This time of year, parsnips are your friends. They are sitting patiently out in the garden waiting for you to get to them, never demanding any special attention or winter storage. During hot weather they weren’t worth eating and you tended to forget about them, but while you were catering to the flighty tomatoes and peppers, they were biding their time. When the needier vegetables gave in to the frosts, they started to convert their stored starches to sugars. Now, whenever you can pry them out of the cold ground, they’re ready to meet you halfway with a sweet flavor that repays your labor. I love them roasted, but for whatever reason I’m not big on white vegetables, and I started looking for something to relieve their snowy monotony. Finally I settled on their visual opposite, the deep purple carrots that become almost black when roasted, to create a dish with a little drama.
Clean two big parsnips and cut them into chunks no more than an inch on any side. Thoroughly scrub 3 large purple carrots and cut them into chunks somewhat smaller than the parsnips. Combine a quarter cup of good olive oil, a few tablespoons of white wine, half a teaspoon of salt or to taste, and two cloves of chopped garlic. Now this part is important: Put the carrots and the parsnips in two separate bowls and toss each with half the olive oil mixture. Don’t toss them together, because the carrots will “bleed” and stain the parsnips an unattractive magenta in places. If you are using regular orange carrots, separation doesn’t matter. Put the pieces in a cazuela big enough to hold them in one layer, or use a 9X13 heavy pan lined with parchment paper. Roast at 325. Don’t toss them around during roasting, because of the staining problem from the anthocyanins in purple carrots. The timing will vary a lot depending on the tender/tough ratio of the roots and on your personal taste. I like winter root vegetables roasted until they are soft and well caramelized, and it usually takes close to 2 hours at this low heat. If you like yours with some crunch you can stop cooking them sooner, but taste them before turning the oven off. These are not the tender roots of summer, they’re big meaty winter roots, and you may not like the amount of crunch they retain. If necessary, cook longer. Sprinkle a little bit of minced parsley over the top. If you want to be sure they’re done in time for dinner, cook them a little earlier in the day and leave them slightly underdone, then return to the oven for a final 20 minutes before dinner.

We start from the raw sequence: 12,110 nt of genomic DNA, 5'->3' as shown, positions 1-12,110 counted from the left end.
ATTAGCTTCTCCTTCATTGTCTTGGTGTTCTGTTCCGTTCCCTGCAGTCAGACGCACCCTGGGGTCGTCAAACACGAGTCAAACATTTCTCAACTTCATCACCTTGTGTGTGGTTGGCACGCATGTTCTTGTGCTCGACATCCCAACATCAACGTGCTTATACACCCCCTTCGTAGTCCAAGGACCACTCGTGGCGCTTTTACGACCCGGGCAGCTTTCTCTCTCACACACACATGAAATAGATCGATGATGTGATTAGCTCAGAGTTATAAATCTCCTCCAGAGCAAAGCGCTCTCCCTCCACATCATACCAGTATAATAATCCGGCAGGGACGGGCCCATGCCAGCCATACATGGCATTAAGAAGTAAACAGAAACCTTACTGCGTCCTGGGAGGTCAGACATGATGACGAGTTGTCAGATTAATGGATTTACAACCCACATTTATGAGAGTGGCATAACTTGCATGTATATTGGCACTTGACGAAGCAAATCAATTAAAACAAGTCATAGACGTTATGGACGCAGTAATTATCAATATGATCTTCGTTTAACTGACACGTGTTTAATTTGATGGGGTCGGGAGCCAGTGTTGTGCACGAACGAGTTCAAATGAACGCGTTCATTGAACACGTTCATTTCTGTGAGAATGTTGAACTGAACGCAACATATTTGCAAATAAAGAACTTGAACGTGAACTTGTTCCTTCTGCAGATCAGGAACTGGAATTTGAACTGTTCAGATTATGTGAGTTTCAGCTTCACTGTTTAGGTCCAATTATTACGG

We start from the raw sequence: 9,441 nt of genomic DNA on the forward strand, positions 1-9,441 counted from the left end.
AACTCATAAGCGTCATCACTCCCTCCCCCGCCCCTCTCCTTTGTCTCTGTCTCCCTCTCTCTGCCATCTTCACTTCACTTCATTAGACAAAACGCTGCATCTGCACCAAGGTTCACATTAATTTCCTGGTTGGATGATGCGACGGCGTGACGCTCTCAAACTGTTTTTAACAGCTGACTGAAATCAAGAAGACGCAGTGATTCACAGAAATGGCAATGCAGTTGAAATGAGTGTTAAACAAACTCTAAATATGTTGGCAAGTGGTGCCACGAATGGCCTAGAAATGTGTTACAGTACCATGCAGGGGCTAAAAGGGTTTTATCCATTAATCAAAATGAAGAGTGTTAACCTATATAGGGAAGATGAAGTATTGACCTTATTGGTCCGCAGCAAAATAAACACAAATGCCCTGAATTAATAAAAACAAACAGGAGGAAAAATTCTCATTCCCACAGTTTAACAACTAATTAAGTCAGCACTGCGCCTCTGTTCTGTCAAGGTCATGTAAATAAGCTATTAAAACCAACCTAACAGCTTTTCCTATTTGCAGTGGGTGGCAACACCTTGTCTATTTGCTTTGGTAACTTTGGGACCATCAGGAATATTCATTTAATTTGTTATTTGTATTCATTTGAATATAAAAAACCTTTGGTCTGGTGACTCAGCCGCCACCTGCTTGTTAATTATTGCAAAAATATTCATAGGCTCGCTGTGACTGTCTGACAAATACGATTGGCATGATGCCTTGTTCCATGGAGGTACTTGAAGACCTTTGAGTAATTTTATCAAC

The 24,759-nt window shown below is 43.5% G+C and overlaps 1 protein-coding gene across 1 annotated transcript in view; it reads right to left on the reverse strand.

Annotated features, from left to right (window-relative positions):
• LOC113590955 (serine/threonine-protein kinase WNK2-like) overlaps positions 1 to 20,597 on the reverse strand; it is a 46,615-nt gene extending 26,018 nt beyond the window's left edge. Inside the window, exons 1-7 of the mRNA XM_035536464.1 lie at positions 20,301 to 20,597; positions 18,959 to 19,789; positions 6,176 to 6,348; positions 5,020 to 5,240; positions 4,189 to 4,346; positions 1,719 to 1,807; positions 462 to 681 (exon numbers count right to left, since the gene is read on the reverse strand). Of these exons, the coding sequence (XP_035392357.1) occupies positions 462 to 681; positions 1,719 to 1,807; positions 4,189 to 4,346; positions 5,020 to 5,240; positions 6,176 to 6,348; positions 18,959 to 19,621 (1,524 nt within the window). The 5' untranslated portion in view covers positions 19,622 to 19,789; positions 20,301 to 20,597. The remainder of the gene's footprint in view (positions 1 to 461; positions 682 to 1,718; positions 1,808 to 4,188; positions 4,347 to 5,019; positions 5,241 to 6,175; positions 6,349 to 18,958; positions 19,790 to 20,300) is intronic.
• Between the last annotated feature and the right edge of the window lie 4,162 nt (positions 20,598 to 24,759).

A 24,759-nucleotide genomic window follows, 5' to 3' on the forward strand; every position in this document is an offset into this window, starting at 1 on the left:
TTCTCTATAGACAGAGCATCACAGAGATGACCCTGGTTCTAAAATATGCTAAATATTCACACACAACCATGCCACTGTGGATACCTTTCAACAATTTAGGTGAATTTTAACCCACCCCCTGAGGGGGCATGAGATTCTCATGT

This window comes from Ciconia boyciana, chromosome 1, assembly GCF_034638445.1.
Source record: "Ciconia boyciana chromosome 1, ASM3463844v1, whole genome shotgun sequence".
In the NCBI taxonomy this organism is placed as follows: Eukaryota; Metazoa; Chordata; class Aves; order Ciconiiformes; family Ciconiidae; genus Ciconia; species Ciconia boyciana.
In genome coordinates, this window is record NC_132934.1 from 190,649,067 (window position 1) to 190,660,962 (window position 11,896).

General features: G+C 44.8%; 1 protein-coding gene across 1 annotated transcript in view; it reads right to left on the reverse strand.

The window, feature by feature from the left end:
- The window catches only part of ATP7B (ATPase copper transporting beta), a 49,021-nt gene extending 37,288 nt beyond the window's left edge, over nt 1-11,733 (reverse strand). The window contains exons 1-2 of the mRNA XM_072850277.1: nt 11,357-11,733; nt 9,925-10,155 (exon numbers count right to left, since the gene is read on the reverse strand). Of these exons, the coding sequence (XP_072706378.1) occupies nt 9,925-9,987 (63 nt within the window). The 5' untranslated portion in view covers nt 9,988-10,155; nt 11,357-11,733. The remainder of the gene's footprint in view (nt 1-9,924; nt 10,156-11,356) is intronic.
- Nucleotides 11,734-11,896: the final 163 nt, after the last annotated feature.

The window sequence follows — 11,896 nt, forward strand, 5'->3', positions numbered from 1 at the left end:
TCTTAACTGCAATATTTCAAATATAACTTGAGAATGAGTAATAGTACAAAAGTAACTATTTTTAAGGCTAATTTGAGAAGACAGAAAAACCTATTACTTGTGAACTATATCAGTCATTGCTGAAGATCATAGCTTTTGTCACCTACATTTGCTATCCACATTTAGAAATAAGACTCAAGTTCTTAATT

A big serving of these “white and black” roots on a red plate makes a great main course with a little piece of something meaty in the center. A few thighs of good pastured chicken seasoned with thyme, garlic, and olive oil can be roasted in the same oven for the last hour or so of cooking and will accent the roots nicely without overwhelming their flavors.